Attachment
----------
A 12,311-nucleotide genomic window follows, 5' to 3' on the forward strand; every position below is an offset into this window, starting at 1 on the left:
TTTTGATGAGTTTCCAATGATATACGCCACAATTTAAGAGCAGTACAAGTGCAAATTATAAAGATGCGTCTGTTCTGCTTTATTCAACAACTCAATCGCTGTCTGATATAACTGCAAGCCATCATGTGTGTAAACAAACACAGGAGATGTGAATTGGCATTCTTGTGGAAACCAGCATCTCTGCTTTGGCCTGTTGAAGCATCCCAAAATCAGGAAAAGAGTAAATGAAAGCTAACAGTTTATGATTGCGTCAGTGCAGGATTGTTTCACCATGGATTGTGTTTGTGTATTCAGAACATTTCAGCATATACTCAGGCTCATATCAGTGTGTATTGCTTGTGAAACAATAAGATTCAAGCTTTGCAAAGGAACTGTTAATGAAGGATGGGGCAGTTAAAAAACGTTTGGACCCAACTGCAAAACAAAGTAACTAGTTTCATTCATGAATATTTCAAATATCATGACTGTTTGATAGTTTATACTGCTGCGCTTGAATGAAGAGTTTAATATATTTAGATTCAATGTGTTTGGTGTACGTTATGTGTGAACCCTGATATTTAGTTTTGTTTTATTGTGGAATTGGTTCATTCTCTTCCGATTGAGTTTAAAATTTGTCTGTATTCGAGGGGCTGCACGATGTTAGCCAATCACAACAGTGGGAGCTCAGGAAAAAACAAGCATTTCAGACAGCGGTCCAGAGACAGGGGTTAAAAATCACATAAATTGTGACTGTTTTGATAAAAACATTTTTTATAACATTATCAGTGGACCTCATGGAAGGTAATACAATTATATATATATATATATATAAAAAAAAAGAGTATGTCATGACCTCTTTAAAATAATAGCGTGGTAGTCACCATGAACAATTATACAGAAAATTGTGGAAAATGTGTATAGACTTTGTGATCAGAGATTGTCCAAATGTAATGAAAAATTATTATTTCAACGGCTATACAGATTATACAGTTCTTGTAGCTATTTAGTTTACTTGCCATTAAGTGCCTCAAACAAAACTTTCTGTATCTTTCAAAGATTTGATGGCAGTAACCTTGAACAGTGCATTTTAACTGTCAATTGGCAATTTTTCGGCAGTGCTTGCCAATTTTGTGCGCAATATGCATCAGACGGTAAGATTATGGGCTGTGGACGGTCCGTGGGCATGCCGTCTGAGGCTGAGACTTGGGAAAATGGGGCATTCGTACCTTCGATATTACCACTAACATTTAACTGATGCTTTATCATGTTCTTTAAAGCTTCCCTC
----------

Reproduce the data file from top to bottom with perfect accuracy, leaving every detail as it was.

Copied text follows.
A 12,311-nucleotide genomic window follows, 5' to 3' on the forward strand; every position below is an offset into this window, starting at 1 on the left:
TTTTGATGAGTTTCCAATGATATACGCCACAATTTAAGAGCAGTACAAGTGCAAATTATAAAGATGCGTCTGTTCTGCTTTATTCAACAACTCAATCGCTGTCTGATATAACTGCAAGCCATCATGTGTGTAAACAAACACAGGAGATGTGAATTGGCATTCTTGTGGAAACCAGCATCTCTGCTTTGGCCTGTTGAAGCATCCCAAAATCAGGAAAAGAGTAAATGAAAGCTAACAGTTTATGATTGCGTCAGTGCAGGATTGTTTCACCATGGATTGTGTTTGTGTATTCAGAACATTTCAGCATATACTCAGGCTCATATCAGTGTGTATTGCTTGTGAAACAATAAGATTCAAGCTTTGCAAAGGAACTGTTAATGAAGGATGGGGCAGTTAAAAAACGTTTGGACCCAACTGCAAAACAAAGTAACTAGTTTCATTCATGAATATTTCAAATATCATGACTGTTTGATAGTTTATACTGCTGCGCTTGAATGAAGAGTTTAATATATTTAGATTCAATGTGTTTGGTGTACGTTATGTGTGAACCCTGATATTTAGTTTTGTTTTATTGTGGAATTGGTTCATTCTCTTCCGATTGAGTTTAAAATTTGTCTGTATTCGAGGGGCTGCACGATGTTAGCCAATCACAACAGTGGGAGCTCAGGAAAAAACAAGCATTTCAGACAGCGGTCCAGAGACAGGGGTTAAAAATCACATAAATTGTGACTGTTTTGATAAAAACATTTTTTATAACATTATCAGTGGACCTCATGGAAGGTAATACAATTATATATATATATATATATAAAAAAAAAGAGTATGTCATGACCTCTTTAAAATAATAGCGTGGTAGTCACCATGAACAATTATACAGAAAATTGTGGAAAATGTGTATAGACTTTGTGATCAGAGATTGTCCAAATGTAATGAAAAATTATTATTTCAACGGCTATACAGATTATACAGTTCTTGTAGCTATTTAGTTTACTTGCCATTAAGTGCCTCAAACAAAACTTTCTGTATCTTTCAAAGATTTGATGGCAGTAACCTTGAACAGTGCATTTTAACTGTCAATTGGCAATTTTTCGGCAGTGCTTGCCAATTTTGTGCGCAATATGCATCAGACGGTAAGATTATGGGCTGTGGACGGTCCGTGGGCATGCCGTCTGAGGCTGAGACTTGGGAAAATGGGGCATTCGTACCTTCGATATTACCACTAACATTTAACTGATGCTTTATCATGTTCTTTAAAGCTTCCCTC